By: Ryan H. Nelson
In January, the Supreme Court quashed the best thing our government had done to fight the pandemic. In a 6-3 opinion, the Court paused implementation of the Biden Administration’s workplace vaccine-or-test-and-mask requirement for larger private employers until its legal challenges resolved.
Granting such a drastic provisional remedy requires a determination that the challengers are likely to prevail at the end of the litigation. The Court’s majority believed that prerequisite to be satisfied because, in their view, the Occupational Health and Safety Administration (OSHA) lacked authority to impose the workplace vaccine-or-test-and-mask requirement. According to the majority, the requirement was not “occupational” in most workplaces since workers can catch COVID-19 anywhere. OSHA then chose to withdraw the requirement rather than fight a battle it was almost certain to lose.
The majority was wrong for several reasons. Foremost, all dangers that arise in the workplace are necessarily “occupational” dangers even if those dangers arise elsewhere, too. Take, for example, the backache you get from sitting at your desk at work, which you could also get from sitting in your armchair at home. Moreover, the law OSHA invoked to promulgate the requirement—Section 6(c) of the Occupational Health and Safety Act of 1970—does not use the word “occupational.” Thus, the Court’s insistence that OSHA can regulate only “occupational” dangers is an atextual reconceptualization of the Constitution’s separation of powers that belies precedent and sound governance in ways beyond the scope of this critique.
Yet, amidst this decision’s derision, one particular line in the majority’s opinion deserves pointed attention and castigation. In building its case for why the requirement needed to address dangers that were “occupational” in nature—not merely address “grave danger” to “employees,” as Section 6(c) of the Act says—the Court not only cited to the Congressional declaration of the Act’s purpose and policy, but it appears to have been persuaded by the agency’s name itself. “As its name suggests,” the Court reasoned, “OSHA is tasked with ensuring occupational safety.”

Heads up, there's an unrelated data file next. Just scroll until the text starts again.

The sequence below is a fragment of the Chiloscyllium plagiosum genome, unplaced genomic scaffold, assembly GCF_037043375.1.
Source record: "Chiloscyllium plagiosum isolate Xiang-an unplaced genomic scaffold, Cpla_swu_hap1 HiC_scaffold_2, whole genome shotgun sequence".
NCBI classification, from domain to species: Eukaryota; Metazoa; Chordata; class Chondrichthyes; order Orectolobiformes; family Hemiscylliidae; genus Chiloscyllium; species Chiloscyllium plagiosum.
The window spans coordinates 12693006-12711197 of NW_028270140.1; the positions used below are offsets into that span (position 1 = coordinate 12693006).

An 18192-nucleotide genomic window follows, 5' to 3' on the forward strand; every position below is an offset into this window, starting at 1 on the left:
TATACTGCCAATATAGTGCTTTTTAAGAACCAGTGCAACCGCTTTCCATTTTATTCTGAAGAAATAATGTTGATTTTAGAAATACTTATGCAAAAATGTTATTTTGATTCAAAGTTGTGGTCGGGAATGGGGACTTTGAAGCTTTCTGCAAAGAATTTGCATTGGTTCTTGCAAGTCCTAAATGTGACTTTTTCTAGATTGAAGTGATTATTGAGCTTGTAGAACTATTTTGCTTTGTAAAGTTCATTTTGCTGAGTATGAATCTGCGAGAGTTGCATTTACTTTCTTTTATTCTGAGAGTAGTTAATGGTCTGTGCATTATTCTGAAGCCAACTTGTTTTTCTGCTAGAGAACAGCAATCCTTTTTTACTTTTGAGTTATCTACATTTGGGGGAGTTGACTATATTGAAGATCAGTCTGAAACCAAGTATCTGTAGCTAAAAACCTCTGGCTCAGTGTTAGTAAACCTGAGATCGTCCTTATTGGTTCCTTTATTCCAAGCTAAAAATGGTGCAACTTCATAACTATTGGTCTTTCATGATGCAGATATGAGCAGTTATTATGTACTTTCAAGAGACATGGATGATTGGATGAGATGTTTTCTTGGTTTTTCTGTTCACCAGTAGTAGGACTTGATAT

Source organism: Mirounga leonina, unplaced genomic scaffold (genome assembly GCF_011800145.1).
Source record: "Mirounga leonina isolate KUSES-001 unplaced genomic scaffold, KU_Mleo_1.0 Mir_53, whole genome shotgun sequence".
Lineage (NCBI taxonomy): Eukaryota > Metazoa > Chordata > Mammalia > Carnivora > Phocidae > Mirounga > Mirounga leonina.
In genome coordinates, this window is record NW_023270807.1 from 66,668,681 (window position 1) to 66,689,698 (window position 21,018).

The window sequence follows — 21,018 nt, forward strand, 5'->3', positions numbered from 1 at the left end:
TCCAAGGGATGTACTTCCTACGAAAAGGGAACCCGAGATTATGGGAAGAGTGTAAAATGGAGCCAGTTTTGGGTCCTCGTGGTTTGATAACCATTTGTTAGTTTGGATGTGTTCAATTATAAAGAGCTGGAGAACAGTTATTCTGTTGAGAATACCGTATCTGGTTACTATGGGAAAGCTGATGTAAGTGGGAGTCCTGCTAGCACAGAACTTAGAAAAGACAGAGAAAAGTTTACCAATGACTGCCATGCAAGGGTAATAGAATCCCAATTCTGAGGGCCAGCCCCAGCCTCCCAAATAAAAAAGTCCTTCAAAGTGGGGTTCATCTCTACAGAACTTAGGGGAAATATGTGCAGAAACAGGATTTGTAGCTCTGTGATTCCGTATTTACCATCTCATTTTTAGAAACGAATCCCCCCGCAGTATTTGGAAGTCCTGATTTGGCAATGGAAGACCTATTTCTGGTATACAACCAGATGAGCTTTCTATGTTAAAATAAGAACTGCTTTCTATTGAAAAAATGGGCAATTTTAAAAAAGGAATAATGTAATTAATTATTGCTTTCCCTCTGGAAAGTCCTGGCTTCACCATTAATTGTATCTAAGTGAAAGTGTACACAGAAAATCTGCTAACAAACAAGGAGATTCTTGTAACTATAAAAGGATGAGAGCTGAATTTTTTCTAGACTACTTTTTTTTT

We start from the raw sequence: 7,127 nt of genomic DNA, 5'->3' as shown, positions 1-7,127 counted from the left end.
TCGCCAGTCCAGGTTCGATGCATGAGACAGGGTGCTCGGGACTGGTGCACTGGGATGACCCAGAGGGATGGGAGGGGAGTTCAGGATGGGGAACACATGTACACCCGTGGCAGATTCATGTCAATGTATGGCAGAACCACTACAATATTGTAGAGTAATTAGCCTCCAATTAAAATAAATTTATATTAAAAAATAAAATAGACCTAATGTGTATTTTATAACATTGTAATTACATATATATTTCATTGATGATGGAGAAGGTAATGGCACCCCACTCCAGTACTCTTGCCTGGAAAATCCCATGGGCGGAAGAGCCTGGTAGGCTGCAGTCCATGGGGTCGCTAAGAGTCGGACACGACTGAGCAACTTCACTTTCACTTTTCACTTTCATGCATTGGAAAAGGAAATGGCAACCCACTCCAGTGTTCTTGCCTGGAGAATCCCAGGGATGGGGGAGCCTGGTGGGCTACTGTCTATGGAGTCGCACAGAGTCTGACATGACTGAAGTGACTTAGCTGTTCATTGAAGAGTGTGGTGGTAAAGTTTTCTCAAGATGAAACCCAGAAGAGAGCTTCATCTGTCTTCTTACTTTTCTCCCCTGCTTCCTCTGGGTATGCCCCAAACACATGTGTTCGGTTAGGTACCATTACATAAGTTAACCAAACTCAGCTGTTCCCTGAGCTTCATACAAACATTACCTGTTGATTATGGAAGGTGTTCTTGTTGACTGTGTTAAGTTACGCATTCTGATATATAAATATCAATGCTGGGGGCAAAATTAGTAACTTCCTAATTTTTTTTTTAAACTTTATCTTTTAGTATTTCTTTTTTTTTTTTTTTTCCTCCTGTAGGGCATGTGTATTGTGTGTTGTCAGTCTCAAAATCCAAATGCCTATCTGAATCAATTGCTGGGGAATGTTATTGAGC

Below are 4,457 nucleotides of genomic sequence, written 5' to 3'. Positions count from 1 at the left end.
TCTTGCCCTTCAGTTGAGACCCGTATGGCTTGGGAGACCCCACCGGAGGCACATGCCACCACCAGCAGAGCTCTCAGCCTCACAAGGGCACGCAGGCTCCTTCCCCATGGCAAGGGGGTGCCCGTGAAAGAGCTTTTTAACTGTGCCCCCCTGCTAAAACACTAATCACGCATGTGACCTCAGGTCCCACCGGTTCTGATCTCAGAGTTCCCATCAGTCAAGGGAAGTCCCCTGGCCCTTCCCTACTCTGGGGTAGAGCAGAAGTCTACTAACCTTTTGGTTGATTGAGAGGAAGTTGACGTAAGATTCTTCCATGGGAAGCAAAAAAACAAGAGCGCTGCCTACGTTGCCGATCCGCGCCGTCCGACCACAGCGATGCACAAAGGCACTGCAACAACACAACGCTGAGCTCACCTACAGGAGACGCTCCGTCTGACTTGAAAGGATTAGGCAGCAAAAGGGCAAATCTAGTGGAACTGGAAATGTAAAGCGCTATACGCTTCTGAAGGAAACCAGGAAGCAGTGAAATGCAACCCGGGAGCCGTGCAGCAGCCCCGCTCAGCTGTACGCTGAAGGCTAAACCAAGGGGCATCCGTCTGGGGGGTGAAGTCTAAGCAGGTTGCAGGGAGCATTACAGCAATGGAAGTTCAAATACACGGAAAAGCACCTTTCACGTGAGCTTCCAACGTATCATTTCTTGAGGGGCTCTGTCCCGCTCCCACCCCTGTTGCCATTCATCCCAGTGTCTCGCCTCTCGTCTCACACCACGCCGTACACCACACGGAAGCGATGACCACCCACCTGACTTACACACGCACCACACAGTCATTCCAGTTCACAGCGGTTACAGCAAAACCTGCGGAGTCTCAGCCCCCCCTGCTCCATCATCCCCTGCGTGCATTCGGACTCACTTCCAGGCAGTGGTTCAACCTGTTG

Despite the Supreme Court’s prior recognition that “the title of a statute or section can aid in resolving an ambiguity in the legislation’s text,” the majority invoked the agency’s name, not the title of the Act or Section 6(c), and it did so without finding an ambiguity in Section 6(c) that it needed to resolve. Has the Court invented a new rule that government agencies’ powers might be delimited by their names? If so, many federal initiatives could be doomed.
The U.S. Department of Housing and Urban Development has designated four “rural” communities in Florida, Kentucky, Puerto Rico, and South Carolina as promise zones aimed at “accelerat[ing] and strengthen[ing] the community’s own efforts at comprehensive community revitalization.” The government should not cease this valuable work because the agency’s name uses the word “urban” and not “rural.”
Within the U.S. Department of Veterans Affairs lies the National Cemetery Administration—the agency that runs Arlington National Cemetery in Virginia. Its oversight includes several civilians’ graves, such as those of First Lady Jacqueline Kennedy Onassis, Supreme Court Justices Thurgood Marshall and Ruth Bader Ginsburg, and civil rights activist Medgar Evers. Their graves deserve care in this place of honor despite the word “veteran” in the agency’s name.
The National Railroad Passenger Corporation, better known as Amtrak, includes several routes outside of our nation, including at least one route located entirely within Canada, between Aldershot and Toronto. The government ought not sever the tracks at the border on account of the word “national” in the agency’s name.
New technology “preventing failure as well as expensive repairs and replacements” in “electrical generators” was developed not by the U.S. Department of Energy, but by the Bureau of Reclamation within the U.S. Department of the Interior, the agency that manages natural resources and cultural heritage. The agency should not stop working to keep electricity prices down because the word “interior,” not “energy,” appears in its name.
These examples highlight the absurdity of the Supreme Court’s insinuation. Agency names do not constrain agency powers. Laws do. Hopefully, the Supreme Court’s suggestion to the contrary was mere dicta—a throwaway, introductory clause prefiguring the actual legal analysis to come. But, with this Court’s hostility to the administrative state, one can never be too certain.
Ryan H. Nelson (@RyanHNelson) is an Assistant Professor of Law at South Texas College of Law Houston.